Asylum seekers who have waited more than six months for a decision on their claim would be given the right to work under a new bill brought forward in parliament.
The SNP's Carol Monaghan accused the government of "wasting the talents of thousands of people" as she launched a Commons bid to halve the wait for those seeking asylum to be allowed to work.
People seeking refugee status are currently prevented from working while their claim is being processed, leaving them to struggle to support their families on just £5.39 a day.
Asylum seekers can only apply for the right to work after they have been waiting for a decision on their claim for more than a year. Even then, they can only fill roles on the shortage occupation list, such as geophysicists and Mandarin teachers.
If the bill passed into law, asylum seekers would be able to work six months after lodging their claim.
Ms Monaghan, the MP for Glasgow North West, said: “Right now, the UK government is wasting the talents of thousands of people who could be, and want to be, contributing to their communities and the wider UK economy because of the isolationist approach to migration.
“It is high time the Tories took a leaf out of Scotland’s book when it comes to being an open and welcoming country.
"People seeking asylum are fleeing dangers we can’t even begin to imagine – they should be given the chance to start a new and good life by being granted the right to work.”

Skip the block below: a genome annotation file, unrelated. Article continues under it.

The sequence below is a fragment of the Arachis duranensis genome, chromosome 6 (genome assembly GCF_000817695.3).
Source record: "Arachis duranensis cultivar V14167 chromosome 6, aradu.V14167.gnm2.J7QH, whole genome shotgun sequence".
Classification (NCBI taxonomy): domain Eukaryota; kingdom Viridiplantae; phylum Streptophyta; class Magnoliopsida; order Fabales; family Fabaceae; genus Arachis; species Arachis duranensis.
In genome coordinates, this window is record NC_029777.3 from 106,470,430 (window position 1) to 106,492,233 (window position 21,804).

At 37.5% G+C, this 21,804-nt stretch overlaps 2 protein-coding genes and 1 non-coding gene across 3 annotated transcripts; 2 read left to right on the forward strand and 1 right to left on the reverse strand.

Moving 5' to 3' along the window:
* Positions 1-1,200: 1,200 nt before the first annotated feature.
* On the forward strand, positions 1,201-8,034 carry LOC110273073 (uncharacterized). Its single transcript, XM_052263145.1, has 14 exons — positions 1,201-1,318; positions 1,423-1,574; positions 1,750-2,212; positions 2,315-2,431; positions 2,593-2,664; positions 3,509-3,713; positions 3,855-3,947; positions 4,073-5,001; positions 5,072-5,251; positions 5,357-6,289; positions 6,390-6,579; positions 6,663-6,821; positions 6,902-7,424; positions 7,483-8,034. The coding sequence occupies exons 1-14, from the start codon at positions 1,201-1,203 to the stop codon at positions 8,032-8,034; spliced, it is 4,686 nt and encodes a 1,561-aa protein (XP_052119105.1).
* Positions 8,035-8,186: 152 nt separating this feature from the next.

Her private member's bill, which is being tabled on Wednesday, is understood to have cross-party support. However it is unlikely to make it onto the statute books without government backing.
Stephen Hale, chief executive of Refugee Action, which is campaigning to lift the ban on allowing refugees to work, urged ministers to intervene.
“People seeking asylum are left to languish in limbo and in poverty because of this morally and economically shortsighted rule that stops them working," he said.
“There is strong public, business and cross-party support to give people seeking asylum the right to work. It’s high time the government acted now and lifted the ban.”
It comes as Boris Johnson prepares for a post-Brexit immigration shake-up, with a major new bill expected in the coming months to set out its plans for an Australian-style points system.
The prime minister has also been criticised for stripping protections for child refugees from his Brexit legislation, although No10 insists the government's commitment to vulnerable migrants has not changed.
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